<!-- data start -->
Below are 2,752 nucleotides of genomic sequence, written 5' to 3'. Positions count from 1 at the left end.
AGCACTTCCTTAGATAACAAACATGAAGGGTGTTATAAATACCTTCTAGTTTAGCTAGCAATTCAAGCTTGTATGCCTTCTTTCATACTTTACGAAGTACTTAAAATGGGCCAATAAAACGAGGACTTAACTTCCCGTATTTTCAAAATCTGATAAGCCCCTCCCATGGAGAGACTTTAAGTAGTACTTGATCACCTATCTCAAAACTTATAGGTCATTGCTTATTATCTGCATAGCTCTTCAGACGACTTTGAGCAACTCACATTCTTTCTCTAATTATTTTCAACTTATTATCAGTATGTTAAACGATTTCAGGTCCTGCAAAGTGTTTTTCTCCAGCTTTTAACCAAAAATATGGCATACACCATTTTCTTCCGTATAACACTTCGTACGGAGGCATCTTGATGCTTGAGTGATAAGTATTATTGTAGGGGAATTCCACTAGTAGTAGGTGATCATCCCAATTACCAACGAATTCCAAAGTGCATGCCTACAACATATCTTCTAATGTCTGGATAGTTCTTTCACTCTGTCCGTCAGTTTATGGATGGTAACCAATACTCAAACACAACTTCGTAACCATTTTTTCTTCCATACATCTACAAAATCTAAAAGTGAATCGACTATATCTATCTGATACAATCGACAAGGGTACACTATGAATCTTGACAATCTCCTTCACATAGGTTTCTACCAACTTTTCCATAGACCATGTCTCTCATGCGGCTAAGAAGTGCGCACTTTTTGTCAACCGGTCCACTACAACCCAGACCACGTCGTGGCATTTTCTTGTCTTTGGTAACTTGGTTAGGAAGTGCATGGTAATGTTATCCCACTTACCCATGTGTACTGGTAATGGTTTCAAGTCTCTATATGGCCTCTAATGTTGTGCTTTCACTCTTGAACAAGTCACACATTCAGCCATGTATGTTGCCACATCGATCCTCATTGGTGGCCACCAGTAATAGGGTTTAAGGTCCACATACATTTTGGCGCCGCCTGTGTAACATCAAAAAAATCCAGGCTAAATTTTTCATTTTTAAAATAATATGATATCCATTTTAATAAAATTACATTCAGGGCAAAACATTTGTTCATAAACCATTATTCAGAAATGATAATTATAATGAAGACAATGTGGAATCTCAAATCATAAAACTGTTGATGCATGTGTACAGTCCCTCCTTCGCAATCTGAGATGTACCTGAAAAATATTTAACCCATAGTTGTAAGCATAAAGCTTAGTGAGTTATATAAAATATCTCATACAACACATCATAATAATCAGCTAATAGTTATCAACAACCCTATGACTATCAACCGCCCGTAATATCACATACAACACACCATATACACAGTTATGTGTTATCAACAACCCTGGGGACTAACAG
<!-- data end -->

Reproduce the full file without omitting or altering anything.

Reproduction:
Below are 2,752 nucleotides of genomic sequence, written 5' to 3'. Positions count from 1 at the left end.
AGCACTTCCTTAGATAACAAACATGAAGGGTGTTATAAATACCTTCTAGTTTAGCTAGCAATTCAAGCTTGTATGCCTTCTTTCATACTTTACGAAGTACTTAAAATGGGCCAATAAAACGAGGACTTAACTTCCCGTATTTTCAAAATCTGATAAGCCCCTCCCATGGAGAGACTTTAAGTAGTACTTGATCACCTATCTCAAAACTTATAGGTCATTGCTTATTATCTGCATAGCTCTTCAGACGACTTTGAGCAACTCACATTCTTTCTCTAATTATTTTCAACTTATTATCAGTATGTTAAACGATTTCAGGTCCTGCAAAGTGTTTTTCTCCAGCTTTTAACCAAAAATATGGCATACACCATTTTCTTCCGTATAACACTTCGTACGGAGGCATCTTGATGCTTGAGTGATAAGTATTATTGTAGGGGAATTCCACTAGTAGTAGGTGATCATCCCAATTACCAACGAATTCCAAAGTGCATGCCTACAACATATCTTCTAATGTCTGGATAGTTCTTTCACTCTGTCCGTCAGTTTATGGATGGTAACCAATACTCAAACACAACTTCGTAACCATTTTTTCTTCCATACATCTACAAAATCTAAAAGTGAATCGACTATATCTATCTGATACAATCGACAAGGGTACACTATGAATCTTGACAATCTCCTTCACATAGGTTTCTACCAACTTTTCCATAGACCATGTCTCTCATGCGGCTAAGAAGTGCGCACTTTTTGTCAACCGGTCCACTACAACCCAGACCACGTCGTGGCATTTTCTTGTCTTTGGTAACTTGGTTAGGAAGTGCATGGTAATGTTATCCCACTTACCCATGTGTACTGGTAATGGTTTCAAGTCTCTATATGGCCTCTAATGTTGTGCTTTCACTCTTGAACAAGTCACACATTCAGCCATGTATGTTGCCACATCGATCCTCATTGGTGGCCACCAGTAATAGGGTTTAAGGTCCACATACATTTTGGCGCCGCCTGTGTAACATCAAAAAAATCCAGGCTAAATTTTTCATTTTTAAAATAATATGATATCCATTTTAATAAAATTACATTCAGGGCAAAACATTTGTTCATAAACCATTATTCAGAAATGATAATTATAATGAAGACAATGTGGAATCTCAAATCATAAAACTGTTGATGCATGTGTACAGTCCCTCCTTCGCAATCTGAGATGTACCTGAAAAATATTTAACCCATAGTTGTAAGCATAAAGCTTAGTGAGTTATATAAAATATCTCATACAACACATCATAATAATCAGCTAATAGTTATCAACAACCCTATGACTATCAACCGCCCGTAATATCACATACAACACACCATATACACAGTTATGTGTTATCAACAACCCTGGGGACTAACAG